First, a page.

Olga Matthias, Professor at Leeds Beckett University and director of Capability Gap Ltd., spoke at the “Building the virus-resistant company” science conference about how the less-is-more approach and the skill to take human resources into account bring success when collecting data.
Professor Olga Matthias has dedicated her entire career to the subject of systems and the usage of data – she has done so as a professional in the field, later as a consultant and for the last 15 years as a Professor, initially at Sheffield University and now at Leeds University. At the conference organised by EUAS and Ülemiste City, she spoke about the influence information systems have on businesses and shared recommendations on how to manoeuvre more effectively in the data flow.
Prof. Matthias said that as an academic she started to look at things in a slightly different way. “The process as such took the central position. People's knowledge about the opportunities of different systems is increasing but still lacking. It is important to understand that the entire environment forms an endless chain – impacting on us, our customers, suppliers and so on,” Professor Matthias explained, in mapping the situation.
She focused on big data, showed trends and cited decade(s) old quotations that are still present today despite the fast development of technology. Prof. Matthias illustrated the Four Vs of Big Data: volume, velocity, variety and variability, which describes where the data comes from, how much and how often data is received and how the data is linked.
“This all means that more and more information and technology is around us and at our fingertips. However, as you cannot compare apples and oranges, you have to know how to distinguish them and ensure that apples look like apples and oranges look like oranges. That is a big issue in terms of what we can do with data,” Professor said, in outlining the challenge.
Critical skill ‒ the ability to interact with data
Matthias concluded that when putting together people (or wisdom) and machines (or technology), there is a crossover point where it is only possible to continue with data. Processes are accelerating, competition is increasing, costs are reducing...
“This all seems so simple and logical but in real life it does not quite work this way,” claimed Prof. Matthias. “A small problem in a long supply chain brings the entire process to a stop. The biggest concern is how we are able to work through the ever-growing data flow and manage it to make better decisions and be more efficient.”
The solution does not require discovering the Eighth Wonder of the World. “Collecting a lot of data has become a common practice. So much so, in fact, that new departments are set up for processing this data. Eventually, they drown beneath this mountain of data, fail to resolve the problem and create more problems,” Professor Olga Matthias said, in describing the situation and presenting a solution: “Actually, a very small part of data mass is required. Instead of complexity, simplicity should be sought and the skill to extract this important part should be developed.”
Again, very simple on the surface. But actually...? Should we follow the slogan “less is more” or turn it on its head?
Professor Matthias: “So many data scientists have said that if you process enough data, you will get the nuggets of necessary information. That is not true. The amount is not a defining feature. One has to interrogate the data in a particular way. For that, you have to know precisely what you need and how to ask the right questions. It does not matter what the answer is – it might not be the one you want; however, you have received a particular answer to a particular question. There is no gain in the random selection of information.”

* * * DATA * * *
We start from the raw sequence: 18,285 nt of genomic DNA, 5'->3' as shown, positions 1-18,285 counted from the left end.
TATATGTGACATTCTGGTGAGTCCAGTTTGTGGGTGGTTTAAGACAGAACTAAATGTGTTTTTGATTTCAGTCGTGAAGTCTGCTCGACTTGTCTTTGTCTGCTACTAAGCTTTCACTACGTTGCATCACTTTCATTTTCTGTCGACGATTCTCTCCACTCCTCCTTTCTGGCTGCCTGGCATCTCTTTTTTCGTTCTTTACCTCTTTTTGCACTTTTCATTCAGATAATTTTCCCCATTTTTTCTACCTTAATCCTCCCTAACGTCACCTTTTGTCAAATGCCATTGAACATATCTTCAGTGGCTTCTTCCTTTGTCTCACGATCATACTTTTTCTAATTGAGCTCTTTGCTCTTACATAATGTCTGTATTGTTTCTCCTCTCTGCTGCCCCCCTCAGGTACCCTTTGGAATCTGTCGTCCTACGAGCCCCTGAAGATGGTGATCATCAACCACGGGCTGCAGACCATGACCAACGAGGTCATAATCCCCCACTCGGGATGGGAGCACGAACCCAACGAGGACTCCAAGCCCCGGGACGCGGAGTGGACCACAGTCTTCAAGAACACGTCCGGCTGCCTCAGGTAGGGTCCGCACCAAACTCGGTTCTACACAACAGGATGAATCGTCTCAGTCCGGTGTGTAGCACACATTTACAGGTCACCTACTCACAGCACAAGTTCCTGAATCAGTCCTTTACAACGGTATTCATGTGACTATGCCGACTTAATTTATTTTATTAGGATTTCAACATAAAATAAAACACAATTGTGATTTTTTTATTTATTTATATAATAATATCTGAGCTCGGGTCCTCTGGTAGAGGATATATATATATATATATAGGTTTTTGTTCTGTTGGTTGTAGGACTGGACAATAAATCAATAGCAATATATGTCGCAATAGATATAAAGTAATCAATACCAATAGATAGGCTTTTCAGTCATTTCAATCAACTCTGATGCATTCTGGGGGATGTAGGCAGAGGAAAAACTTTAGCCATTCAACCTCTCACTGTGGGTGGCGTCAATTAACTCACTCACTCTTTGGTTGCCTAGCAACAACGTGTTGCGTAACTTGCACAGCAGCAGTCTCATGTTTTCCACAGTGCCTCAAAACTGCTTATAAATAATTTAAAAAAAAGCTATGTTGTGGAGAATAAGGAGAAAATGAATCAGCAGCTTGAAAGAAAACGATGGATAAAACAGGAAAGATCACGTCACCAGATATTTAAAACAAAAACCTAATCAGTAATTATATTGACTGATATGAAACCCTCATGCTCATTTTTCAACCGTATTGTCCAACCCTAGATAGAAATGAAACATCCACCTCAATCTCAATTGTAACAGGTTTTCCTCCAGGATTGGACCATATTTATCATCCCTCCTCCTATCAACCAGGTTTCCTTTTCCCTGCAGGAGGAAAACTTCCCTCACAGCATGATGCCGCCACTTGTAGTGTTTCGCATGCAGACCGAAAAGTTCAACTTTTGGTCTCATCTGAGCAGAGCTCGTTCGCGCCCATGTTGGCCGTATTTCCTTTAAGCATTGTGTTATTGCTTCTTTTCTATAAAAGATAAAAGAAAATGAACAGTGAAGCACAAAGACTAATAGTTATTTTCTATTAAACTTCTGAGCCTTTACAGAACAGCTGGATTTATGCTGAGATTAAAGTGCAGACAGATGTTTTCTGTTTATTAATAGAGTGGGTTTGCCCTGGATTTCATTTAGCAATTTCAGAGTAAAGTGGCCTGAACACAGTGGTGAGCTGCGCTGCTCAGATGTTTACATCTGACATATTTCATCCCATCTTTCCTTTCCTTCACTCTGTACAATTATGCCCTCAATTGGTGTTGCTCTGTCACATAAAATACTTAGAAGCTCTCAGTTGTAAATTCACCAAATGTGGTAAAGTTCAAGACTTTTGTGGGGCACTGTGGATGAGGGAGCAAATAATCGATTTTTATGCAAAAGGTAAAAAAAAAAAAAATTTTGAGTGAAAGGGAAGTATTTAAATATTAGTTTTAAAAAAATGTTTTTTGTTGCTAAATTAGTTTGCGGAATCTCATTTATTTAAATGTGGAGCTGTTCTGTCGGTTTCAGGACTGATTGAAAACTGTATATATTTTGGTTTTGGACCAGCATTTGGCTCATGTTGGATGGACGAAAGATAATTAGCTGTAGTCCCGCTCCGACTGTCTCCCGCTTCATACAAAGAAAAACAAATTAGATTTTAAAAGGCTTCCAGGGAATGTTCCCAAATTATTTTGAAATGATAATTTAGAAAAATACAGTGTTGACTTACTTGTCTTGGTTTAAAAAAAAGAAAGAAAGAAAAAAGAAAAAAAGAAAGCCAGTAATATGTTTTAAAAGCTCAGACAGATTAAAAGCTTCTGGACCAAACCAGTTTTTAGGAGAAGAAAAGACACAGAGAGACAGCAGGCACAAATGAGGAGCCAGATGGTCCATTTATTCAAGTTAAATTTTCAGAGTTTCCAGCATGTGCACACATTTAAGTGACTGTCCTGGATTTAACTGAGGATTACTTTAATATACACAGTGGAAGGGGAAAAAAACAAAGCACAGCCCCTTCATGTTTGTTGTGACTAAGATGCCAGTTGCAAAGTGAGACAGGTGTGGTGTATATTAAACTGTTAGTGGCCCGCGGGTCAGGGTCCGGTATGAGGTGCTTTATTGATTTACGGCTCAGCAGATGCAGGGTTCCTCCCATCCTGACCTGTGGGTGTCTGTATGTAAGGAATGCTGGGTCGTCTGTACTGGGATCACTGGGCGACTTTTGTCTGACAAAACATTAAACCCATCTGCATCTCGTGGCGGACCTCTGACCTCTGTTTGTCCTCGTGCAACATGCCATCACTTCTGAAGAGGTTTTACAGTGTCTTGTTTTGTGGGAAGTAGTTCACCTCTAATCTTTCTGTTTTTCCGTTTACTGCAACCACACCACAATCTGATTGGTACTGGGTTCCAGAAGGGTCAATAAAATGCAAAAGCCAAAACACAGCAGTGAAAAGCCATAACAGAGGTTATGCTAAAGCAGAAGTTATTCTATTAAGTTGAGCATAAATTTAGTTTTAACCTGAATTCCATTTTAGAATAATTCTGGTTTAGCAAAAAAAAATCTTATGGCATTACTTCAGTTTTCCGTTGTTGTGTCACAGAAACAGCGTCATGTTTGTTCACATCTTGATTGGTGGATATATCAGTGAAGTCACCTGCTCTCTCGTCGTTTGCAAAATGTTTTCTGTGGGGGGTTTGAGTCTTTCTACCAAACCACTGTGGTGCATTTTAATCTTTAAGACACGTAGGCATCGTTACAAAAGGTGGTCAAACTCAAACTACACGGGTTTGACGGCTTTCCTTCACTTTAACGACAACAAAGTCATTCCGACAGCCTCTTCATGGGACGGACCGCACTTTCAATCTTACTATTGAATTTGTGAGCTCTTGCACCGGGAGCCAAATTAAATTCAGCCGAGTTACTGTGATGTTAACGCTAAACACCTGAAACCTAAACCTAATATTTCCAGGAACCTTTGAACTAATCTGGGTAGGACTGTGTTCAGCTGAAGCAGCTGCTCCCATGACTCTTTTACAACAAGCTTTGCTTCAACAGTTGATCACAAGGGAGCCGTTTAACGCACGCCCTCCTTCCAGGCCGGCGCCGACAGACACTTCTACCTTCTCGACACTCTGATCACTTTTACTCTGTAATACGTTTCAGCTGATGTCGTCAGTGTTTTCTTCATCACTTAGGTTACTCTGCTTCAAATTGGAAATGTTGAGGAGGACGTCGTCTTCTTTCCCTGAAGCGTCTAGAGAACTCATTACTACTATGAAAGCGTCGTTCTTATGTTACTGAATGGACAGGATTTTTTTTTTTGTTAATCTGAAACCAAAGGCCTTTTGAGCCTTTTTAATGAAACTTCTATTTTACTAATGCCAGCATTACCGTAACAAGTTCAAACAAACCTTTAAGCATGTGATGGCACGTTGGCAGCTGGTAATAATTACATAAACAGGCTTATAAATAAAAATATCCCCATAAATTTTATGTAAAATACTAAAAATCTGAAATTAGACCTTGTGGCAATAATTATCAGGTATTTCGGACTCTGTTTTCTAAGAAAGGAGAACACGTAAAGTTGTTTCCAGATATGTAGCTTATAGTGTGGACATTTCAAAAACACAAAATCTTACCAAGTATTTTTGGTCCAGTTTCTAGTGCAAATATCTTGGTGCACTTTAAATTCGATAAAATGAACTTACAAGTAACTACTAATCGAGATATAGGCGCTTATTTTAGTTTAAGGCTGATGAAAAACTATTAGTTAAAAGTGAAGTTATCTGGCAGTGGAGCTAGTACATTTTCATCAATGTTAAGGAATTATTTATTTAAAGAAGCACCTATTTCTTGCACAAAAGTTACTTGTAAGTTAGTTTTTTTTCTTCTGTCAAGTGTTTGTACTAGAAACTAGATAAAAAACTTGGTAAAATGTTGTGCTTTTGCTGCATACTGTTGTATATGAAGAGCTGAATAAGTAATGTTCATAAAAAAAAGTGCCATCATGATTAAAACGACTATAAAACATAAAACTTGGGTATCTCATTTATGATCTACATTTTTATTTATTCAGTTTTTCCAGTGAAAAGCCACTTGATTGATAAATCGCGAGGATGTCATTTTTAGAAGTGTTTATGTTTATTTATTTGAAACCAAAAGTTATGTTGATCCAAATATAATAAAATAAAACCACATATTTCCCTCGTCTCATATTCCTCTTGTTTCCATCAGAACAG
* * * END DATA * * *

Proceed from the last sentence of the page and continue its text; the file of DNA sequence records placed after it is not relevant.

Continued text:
Every program and system is limited
Prof. Matthias assessed the situation using figurative speech, such as “being in a speed loop” and “ploughing through the information”. “You run and run but do not move forward. You spend a lot of time, energy and resources in collecting and managing information, but knowledge and wisdom are left in the background or entirely forgotten when processing the data,” she said, making a comparison. According to Prof. Matthias, it is possible to exit from the loop through creative thinking and adopting the maxim “It’s all about people”.
“Some years ago, the UK Government Communications Headquarters broke a centuries’ old pattern and actively started to hire persons of a different profile. For example, they knowingly started to employ dyslexic people because it has been proven that their ability to detect different patterns is outstanding,” she said, using an example of the thoughtful usage of human resources.
“Digitalisation does not make our work easier nor bring productivity and profit growth to businesses. To achieve these goals, the answers are in people and knowing your business and discerning what is coming along with transformations,” Professor Matthias stated.
“The development of technology is fantastic and offers enormous added value, but this is only so if we remember to think about what we want to gain from the systems and know how to achieve what we want,” she stressed.
Finally, Matthias said: “Leveraging technological innovation in a way that is useful for your business – whether a large or a small business – is a long game. On this road it is definitely important to have some downtime and think things through from time to time.”